Everybody knows what it's like when you're trying to find the right word for something. On the one hand, it's kinda dumb that the English language has so many ways to say the same thing. On the other hand - and purely from a writing perspective - the beauty of that is that each separate word has a particular feel, edge, emotion; it conjures up a certain set of (er... mental) stimuli that its synonyms wouldn't. Let's put this to the test.

Here is the first line of Chapter Six of my novel, (working titles OOTD or Karalan's Legacy.)
'There was one girl of all the villages of Bless’d Bay who was desired, hated and envied by every other girl and boy, and it wasn't Karalan.'
Desired: coveted, yearned for, revered, idolised
Hated: loathed, detested, abhorred, despised
Envied: begrudged, resented, rivalled

I picked those particular words for a reason. 'Desired' because it is not necessarily an attraction for her or a yearning for what she has; it refers to many aspects of her and her life that are desirable. The other choices are too strong. 'Hated' because the extent of the hate is not great, it isn't intense. Like when you might say "Oh, I hate people who put their feet up on the bus." You don't actually HATE them, you just hate the fact that they do that. 'Envied' because the focus is on the fact that she has what others don't, not on what behaviour that might provoke from them. That's why I don't use 'rivalled'.

Also, these particular words draw attention to the fact that everybody around Milite has some sort of distinctive (but not necessarily strong) feeling for her. I don't, however, say that she was 'liked'.

Image: Pinterest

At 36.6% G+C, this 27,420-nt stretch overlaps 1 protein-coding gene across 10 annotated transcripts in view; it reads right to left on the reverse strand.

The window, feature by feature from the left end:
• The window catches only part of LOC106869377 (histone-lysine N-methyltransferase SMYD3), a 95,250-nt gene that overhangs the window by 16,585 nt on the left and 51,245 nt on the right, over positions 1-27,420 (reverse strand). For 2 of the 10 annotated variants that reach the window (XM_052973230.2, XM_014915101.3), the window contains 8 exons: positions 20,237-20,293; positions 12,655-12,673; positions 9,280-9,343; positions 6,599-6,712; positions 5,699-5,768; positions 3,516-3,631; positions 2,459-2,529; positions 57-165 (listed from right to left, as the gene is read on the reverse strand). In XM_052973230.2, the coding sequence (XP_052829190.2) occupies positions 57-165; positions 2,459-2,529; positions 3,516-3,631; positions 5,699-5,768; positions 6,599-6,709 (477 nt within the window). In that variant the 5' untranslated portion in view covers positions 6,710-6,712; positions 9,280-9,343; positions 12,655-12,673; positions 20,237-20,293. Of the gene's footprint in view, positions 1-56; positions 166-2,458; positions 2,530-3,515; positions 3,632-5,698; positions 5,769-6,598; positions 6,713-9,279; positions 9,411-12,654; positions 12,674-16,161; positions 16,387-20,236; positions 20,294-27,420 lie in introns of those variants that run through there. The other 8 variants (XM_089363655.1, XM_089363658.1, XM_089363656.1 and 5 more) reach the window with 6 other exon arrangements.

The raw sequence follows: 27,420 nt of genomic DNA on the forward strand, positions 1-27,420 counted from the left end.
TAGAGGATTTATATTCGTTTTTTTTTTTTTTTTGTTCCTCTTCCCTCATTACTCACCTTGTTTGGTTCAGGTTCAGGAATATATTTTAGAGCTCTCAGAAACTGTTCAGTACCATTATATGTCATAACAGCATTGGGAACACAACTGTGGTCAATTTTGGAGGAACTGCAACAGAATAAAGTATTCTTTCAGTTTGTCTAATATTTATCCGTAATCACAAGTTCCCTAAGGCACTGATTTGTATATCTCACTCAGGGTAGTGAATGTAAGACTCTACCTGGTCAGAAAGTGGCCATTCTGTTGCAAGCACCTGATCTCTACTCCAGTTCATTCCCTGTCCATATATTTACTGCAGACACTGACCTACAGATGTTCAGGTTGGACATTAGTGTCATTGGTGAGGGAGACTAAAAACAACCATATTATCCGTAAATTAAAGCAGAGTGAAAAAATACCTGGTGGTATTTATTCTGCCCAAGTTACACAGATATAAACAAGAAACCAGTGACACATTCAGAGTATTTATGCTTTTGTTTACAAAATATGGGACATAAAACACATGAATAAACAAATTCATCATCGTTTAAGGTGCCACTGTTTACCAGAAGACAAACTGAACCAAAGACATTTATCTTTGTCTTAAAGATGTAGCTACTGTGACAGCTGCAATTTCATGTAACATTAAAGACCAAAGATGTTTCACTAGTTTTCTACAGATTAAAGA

A particular problem I'm having right now is that I'm writing a lot of 'revelation' scenes, ie. scenes where characters discover things about the world, their mission, or each other. I keep using the phrase 's/he exclaimed' or 'So-and-so said, astonished' WAY too much. That's why I always have my Dictionary & Thesaurus to hand, although of course you can just use

The picture above is for the sound of someone's voice, and the image below is for that character's emotions. Yesterday I wrote 'astonished' so many times that I know I'm gonna have to take 75% of them out, because the times that didn't need it will make the TRULY astonishing moments seem melodramatic by contrast.

Image: Twitter

Another personal bit of advice is - remember how your teachers always told you to stop using 'said' all the time? Well, like almost everything else in life that tip requires balance. Let me demonstrate.
She jumped when she saw him waiting. "Guess who's pissed." he spat.
"What'd I do?" Girl yelped.
"It's about what you didn't do," Dude growled.
"I swear I locked the door before I left! I swear!" Girl insisted.
Dude's finger made an angry jab at the light patch on the carpet and barked, "Then please explain my missing TV!"
(I wrote that just now. I quite like it. XD) See? There are TOOOO MAAAANY different types of verbs and it sounds dramatic. Half of those lines didn't even need indication at all, because the emotion is already present in the action alongside it - like the 'angry jab'. However, 'said' isn't much better either. Watch;